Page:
Artificial fingernails - page 2

With the recent publicity about infections which are POSSIBLY R/T artificial fingernails, have any of your institutions changed your policies by restricting artificial or long nails? I have read the... Read More

  1. by   tntrn
    I think we must delineate between artificial nails, such as Lee Press-ons, and acrylics, when we discuss this topic. In this state, nail technicians thoroughly inspect your nails each time you get a fill, apply an antifungal agent prior to doing the fill, and IF there's a problem with infection or ingrown nail, will not perform the procedure! Personally, I find that I am more inclined to take care of my nails with the acrylic than I ever was before, just because I know they won't do them if I don't do my part.

    I work with several nurses who keep their nails moderate length, but nicely done with acrylics, so hangnails, infections. Then I also work with some nurses who have nails that are bitten so far down all the time, it makes me cringe everytime I see them.

  2. by   tntrn
    I think we must delineate between artificial nails, such as Lee Press-ons, and acrylics, when we discuss this topic. In this state, nail technicians thoroughly inspect your nails each time you get a fill, apply an antifungal agent prior to doing the fill, and IF there's a problem with infection or ingrown nail, will not perform the procedure! Personally, I find that I am more inclined to take care of my nails with the acrylic than I ever was before, just because I know they won't do them if I don't do my part.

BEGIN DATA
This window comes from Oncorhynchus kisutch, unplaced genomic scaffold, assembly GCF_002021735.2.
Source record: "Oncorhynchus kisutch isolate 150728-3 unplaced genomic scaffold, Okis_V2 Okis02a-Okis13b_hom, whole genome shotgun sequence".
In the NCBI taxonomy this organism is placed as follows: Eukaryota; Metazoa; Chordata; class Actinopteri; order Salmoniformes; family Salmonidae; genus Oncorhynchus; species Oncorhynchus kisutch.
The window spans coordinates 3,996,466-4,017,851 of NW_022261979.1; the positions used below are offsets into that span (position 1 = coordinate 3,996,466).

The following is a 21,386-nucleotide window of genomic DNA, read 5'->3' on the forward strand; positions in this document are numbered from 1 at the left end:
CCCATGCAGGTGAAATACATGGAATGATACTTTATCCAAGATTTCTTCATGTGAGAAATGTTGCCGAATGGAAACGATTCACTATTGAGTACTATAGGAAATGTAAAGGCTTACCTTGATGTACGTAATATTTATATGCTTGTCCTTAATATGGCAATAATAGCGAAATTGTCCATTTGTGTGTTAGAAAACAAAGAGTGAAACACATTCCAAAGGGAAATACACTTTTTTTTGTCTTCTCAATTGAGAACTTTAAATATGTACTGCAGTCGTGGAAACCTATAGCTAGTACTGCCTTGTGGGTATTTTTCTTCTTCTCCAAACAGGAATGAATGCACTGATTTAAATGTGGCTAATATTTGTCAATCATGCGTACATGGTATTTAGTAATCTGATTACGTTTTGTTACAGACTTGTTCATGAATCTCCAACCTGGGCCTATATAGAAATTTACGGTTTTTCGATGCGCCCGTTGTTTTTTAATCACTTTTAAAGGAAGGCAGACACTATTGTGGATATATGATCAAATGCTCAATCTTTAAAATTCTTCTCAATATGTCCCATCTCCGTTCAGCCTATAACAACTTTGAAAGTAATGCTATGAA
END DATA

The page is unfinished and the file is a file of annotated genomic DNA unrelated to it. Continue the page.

I work with several nurses who keep their nails moderate length, but nicely done with acrylics, so hangnails, infections. Then I also work with some nurses who have nails that are bitten so far down all the time, it makes me cringe everytime I see them. I can't imagine these nurses being less likely to have some kind of infection than I do, handwashing all being equal, of course.

  3. by   ShannonB25